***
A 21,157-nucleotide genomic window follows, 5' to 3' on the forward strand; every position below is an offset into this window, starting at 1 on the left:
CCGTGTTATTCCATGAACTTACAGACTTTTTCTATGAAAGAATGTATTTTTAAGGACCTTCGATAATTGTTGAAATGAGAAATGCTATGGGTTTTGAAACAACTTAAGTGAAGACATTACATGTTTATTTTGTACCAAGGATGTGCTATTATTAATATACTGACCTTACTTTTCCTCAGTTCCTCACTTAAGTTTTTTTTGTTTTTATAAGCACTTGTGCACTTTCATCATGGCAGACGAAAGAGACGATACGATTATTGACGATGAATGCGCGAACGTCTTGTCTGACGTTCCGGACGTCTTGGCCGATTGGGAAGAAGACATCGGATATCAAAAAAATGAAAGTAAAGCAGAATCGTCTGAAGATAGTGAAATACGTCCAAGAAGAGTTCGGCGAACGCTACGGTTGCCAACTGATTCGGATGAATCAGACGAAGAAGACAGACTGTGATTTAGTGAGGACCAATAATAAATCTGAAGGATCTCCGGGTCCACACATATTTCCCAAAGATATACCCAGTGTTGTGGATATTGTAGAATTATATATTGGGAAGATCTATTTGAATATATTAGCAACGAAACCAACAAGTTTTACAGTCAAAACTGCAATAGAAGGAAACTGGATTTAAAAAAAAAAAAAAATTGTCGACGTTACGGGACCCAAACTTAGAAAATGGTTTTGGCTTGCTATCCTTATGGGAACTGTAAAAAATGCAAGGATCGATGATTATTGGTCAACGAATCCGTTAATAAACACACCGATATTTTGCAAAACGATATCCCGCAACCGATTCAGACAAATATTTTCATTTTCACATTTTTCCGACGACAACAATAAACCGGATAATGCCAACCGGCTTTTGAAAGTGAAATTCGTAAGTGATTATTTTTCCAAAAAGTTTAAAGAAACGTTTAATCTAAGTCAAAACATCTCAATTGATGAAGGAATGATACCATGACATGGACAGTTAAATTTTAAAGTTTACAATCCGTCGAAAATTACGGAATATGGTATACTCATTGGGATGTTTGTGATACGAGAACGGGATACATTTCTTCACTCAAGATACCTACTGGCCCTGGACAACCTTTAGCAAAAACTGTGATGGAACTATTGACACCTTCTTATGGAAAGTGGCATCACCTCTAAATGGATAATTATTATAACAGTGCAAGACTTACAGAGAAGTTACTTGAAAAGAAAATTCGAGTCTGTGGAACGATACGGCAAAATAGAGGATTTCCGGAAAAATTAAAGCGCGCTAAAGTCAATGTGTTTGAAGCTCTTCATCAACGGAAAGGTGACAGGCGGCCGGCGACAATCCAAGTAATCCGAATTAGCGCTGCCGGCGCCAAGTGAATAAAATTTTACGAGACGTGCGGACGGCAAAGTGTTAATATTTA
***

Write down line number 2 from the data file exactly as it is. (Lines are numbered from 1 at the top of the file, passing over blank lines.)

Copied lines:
CCGTGTTATTCCATGAACTTACAGACTTTTTCTATGAAAGAATGTATTTTTAAGGACCTTCGATAATTGTTGAAATGAGAAATGCTATGGGTTTTGAAACAACTTAAGTGAAGACATTACATGTTTATTTTGTACCAAGGATGTGCTATTATTAATATACTGACCTTACTTTTCCTCAGTTCCTCACTTAAGTTTTTTTTGTTTTTATAAGCACTTGTGCACTTTCATCATGGCAGACGAAAGAGACGATACGATTATTGACGATGAATGCGCGAACGTCTTGTCTGACGTTCCGGACGTCTTGGCCGATTGGGAAGAAGACATCGGATATCAAAAAAATGAAAGTAAAGCAGAATCGTCTGAAGATAGTGAAATACGTCCAAGAAGAGTTCGGCGAACGCTACGGTTGCCAACTGATTCGGATGAATCAGACGAAGAAGACAGACTGTGATTTAGTGAGGACCAATAATAAATCTGAAGGATCTCCGGGTCCACACATATTTCCCAAAGATATACCCAGTGTTGTGGATATTGTAGAATTATATATTGGGAAGATCTATTTGAATATATTAGCAACGAAACCAACAAGTTTTACAGTCAAAACTGCAATAGAAGGAAACTGGATTTAAAAAAAAAAAAAAATTGTCGACGTTACGGGACCCAAACTTAGAAAATGGTTTTGGCTTGCTATCCTTATGGGAACTGTAAAAAATGCAAGGATCGATGATTATTGGTCAACGAATCCGTTAATAAACACACCGATATTTTGCAAAACGATATCCCGCAACCGATTCAGACAAATATTTTCATTTTCACATTTTTCCGACGACAACAATAAACCGGATAATGCCAACCGGCTTTTGAAAGTGAAATTCGTAAGTGATTATTTTTCCAAAAAGTTTAAAGAAACGTTTAATCTAAGTCAAAACATCTCAATTGATGAAGGAATGATACCATGACATGGACAGTTAAATTTTAAAGTTTACAATCCGTCGAAAATTACGGAATATGGTATACTCATTGGGATGTTTGTGATACGAGAACGGGATACATTTCTTCACTCAAGATACCTACTGGCCCTGGACAACCTTTAGCAAAAACTGTGATGGAACTATTGACACCTTCTTATGGAAAGTGGCATCACCTCTAAATGGATAATTATTATAACAGTGCAAGACTTACAGAGAAGTTACTTGAAAAGAAAATTCGAGTCTGTGGAACGATACGGCAAAATAGAGGATTTCCGGAAAAATTAAAGCGCGCTAAAGTCAATGTGTTTGAAGCTCTTCATCAACGGAAAGGTGACAGGCGGCCGGCGACAATCCAAGTAATCCGAATTAGCGCTGCCGGCGCCAAGTGAATAAAATTTTACGAGACGTGCGGACGGCAAAGTGTTAATATTTA